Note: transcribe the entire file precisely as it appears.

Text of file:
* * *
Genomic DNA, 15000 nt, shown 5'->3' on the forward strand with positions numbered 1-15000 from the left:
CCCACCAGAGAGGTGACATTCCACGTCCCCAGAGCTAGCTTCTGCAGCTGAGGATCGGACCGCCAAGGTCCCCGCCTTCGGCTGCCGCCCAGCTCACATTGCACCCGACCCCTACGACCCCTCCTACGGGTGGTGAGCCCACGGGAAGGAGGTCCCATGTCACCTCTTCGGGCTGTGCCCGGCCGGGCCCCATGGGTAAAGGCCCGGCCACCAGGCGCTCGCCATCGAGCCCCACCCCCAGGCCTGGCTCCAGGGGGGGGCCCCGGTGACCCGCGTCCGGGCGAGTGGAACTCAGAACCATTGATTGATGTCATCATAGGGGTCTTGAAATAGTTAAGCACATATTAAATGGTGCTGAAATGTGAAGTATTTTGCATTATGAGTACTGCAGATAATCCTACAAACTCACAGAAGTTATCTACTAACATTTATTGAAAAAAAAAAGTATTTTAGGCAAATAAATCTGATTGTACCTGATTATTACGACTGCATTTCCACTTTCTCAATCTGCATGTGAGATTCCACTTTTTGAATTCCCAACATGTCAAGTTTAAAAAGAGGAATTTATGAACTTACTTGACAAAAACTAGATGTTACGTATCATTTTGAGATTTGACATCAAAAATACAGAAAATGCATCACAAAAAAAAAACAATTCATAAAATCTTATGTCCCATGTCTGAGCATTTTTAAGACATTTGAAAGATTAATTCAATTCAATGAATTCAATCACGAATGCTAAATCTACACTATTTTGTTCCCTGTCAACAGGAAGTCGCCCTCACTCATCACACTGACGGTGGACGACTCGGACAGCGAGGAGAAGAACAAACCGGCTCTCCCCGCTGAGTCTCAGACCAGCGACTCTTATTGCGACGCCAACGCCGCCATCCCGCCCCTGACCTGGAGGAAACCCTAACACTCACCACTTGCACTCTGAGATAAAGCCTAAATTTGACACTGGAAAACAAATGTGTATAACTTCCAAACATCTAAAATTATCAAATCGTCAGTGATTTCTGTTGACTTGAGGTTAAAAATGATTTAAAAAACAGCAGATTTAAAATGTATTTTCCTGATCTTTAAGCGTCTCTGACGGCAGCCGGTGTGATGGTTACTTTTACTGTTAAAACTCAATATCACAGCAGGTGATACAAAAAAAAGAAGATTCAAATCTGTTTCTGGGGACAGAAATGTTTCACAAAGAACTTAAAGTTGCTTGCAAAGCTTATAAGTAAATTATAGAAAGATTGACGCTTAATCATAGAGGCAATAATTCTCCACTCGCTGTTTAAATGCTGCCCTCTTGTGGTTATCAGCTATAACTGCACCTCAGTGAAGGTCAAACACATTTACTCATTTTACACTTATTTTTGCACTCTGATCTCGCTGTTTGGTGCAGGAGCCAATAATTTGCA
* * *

Genomic DNA, 15000 nt, shown 5'->3' on the forward strand with positions numbered 1-15000 from the left:
CCCACCAGAGAGGTGACATTCCACGTCCCCAGAGCTAGCTTCTGCAGCTGAGGATCGGACCGCCAAGGTCCCCGCCTTCGGCTGCCGCCCAGCTCACATTGCACCCGACCCCTACGACCCCTCCTACGGGTGGTGAGCCCACGGGAAGGAGGTCCCATGTCACCTCTTCGGGCTGTGCCCGGCCGGGCCCCATGGGTAAAGGCCCGGCCACCAGGCGCTCGCCATCGAGCCCCACCCCCAGGCCTGGCTCCAGGGGGGGGCCCCGGTGACCCGCGTCCGGGCGAGTGGAACTCAGAACCATTGATTGATGTCATCATAGGGGTCTTGAAATAGTTAAGCACATATTAAATGGTGCTGAAATGTGAAGTATTTTGCATTATGAGTACTGCAGATAATCCTACAAACTCACAGAAGTTATCTACTAACATTTATTGAAAAAAAAAAGTATTTTAGGCAAATAAATCTGATTGTACCTGATTATTACGACTGCATTTCCACTTTCTCAATCTGCATGTGAGATTCCACTTTTTGAATTCCCAACATGTCAAGTTTAAAAAGAGGAATTTATGAACTTACTTGACAAAAACTAGATGTTACGTATCATTTTGAGATTTGACATCAAAAATACAGAAAATGCATCACAAAAAAAAAACAATTCATAAAATCTTATGTCCCATGTCTGAGCATTTTTAAGACATTTGAAAGATTAATTCAATTCAATGAATTCAATCACGAATGCTAAATCTACACTATTTTGTTCCCTGTCAACAGGAAGTCGCCCTCACTCATCACACTGACGGTGGACGACTCGGACAGCGAGGAGAAGAACAAACCGGCTCTCCCCGCTGAGTCTCAGACCAGCGACTCTTATTGCGACGCCAACGCCGCCATCCCGCCCCTGACCTGGAGGAAACCCTAACACTCACCACTTGCACTCTGAGATAAAGCCTAAATTTGACACTGGAAAACAAATGTGTATAACTTCCAAACATCTAAAATTATCAAATCGTCAGTGATTTCTGTTGACTTGAGGTTAAAAATGATTTAAAAAACAGCAGATTTAAAATGTATTTTCCTGATCTTTAAGCGTCTCTGACGGCAGCCGGTGTGATGGTTACTTTTACTGTTAAAACTCAATATCACAGCAGGTGATACAAAAAAAAGAAGATTCAAATCTGTTTCTGGGGACAGAAATGTTTCACAAAGAACTTAAAGTTGCTTGCAAAGCTTATAAGTAAATTATAGAAAGATTGACGCTTAATCATAGAGGCAATAATTCTCCACTCGCTGTTTAAATGCTGCCCTCTTGTGGTTATCAGCTATAACTGCACCTCAGTGAAGGTCAAACACATTTACTCATTTTACACTTATTTTTGCACTCTGATCTCGCTGTTTGGTGCAGGAGCCAATAATTTGCA